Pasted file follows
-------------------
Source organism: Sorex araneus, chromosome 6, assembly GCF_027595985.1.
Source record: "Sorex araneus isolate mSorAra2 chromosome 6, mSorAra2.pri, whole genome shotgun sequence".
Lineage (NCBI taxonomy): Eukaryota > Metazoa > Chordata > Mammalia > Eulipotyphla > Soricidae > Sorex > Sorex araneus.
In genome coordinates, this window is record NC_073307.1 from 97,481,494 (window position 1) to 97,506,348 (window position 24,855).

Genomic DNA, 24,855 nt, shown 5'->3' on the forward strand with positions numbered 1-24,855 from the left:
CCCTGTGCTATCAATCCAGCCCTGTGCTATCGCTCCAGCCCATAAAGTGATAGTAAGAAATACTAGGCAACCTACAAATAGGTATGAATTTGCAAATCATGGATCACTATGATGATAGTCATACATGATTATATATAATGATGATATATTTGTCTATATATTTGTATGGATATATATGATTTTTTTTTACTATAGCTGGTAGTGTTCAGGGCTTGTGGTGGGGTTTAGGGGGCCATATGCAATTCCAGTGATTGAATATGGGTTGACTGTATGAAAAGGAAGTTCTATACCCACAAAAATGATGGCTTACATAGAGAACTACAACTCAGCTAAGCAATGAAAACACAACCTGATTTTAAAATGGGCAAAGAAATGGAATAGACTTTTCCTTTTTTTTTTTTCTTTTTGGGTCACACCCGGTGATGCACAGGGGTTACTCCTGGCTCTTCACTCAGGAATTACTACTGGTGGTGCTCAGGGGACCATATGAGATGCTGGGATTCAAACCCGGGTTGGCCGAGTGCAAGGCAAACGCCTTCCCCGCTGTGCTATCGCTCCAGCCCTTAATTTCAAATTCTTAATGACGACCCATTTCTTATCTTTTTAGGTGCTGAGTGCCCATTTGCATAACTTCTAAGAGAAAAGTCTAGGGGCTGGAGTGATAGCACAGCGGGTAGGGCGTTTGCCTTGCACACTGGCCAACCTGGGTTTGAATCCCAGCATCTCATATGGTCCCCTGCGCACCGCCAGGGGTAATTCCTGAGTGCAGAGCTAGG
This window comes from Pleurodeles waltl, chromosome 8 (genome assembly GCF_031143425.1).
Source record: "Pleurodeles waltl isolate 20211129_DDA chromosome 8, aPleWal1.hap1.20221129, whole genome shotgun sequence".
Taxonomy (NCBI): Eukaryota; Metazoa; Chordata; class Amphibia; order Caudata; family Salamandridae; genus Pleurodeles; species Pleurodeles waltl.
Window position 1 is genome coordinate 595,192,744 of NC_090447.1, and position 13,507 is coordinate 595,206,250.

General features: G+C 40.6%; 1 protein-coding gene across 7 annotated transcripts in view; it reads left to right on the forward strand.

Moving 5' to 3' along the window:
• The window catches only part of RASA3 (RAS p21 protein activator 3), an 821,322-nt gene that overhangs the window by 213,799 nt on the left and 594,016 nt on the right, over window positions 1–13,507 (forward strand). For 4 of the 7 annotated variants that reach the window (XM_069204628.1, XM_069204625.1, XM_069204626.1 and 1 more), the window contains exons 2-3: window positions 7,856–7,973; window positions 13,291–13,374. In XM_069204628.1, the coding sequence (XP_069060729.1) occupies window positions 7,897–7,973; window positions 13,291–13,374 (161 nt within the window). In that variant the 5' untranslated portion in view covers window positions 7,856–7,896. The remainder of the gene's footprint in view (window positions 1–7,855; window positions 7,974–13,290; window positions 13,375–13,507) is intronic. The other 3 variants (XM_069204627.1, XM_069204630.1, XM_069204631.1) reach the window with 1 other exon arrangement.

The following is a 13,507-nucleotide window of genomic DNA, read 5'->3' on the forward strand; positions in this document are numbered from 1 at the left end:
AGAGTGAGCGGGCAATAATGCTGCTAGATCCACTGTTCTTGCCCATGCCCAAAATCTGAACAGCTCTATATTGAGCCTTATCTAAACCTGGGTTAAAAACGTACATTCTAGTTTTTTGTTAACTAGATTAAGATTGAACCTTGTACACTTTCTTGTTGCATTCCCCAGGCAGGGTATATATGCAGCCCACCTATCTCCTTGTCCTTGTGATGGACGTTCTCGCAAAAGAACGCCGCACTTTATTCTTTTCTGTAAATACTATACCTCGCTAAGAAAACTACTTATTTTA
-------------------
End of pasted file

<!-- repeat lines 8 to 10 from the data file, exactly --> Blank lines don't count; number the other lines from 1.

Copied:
Source record: "Pleurodeles waltl isolate 20211129_DDA chromosome 8, aPleWal1.hap1.20221129, whole genome shotgun sequence".
Taxonomy (NCBI): Eukaryota; Metazoa; Chordata; class Amphibia; order Caudata; family Salamandridae; genus Pleurodeles; species Pleurodeles waltl.
Window position 1 is genome coordinate 595,192,744 of NC_090447.1, and position 13,507 is coordinate 595,206,250.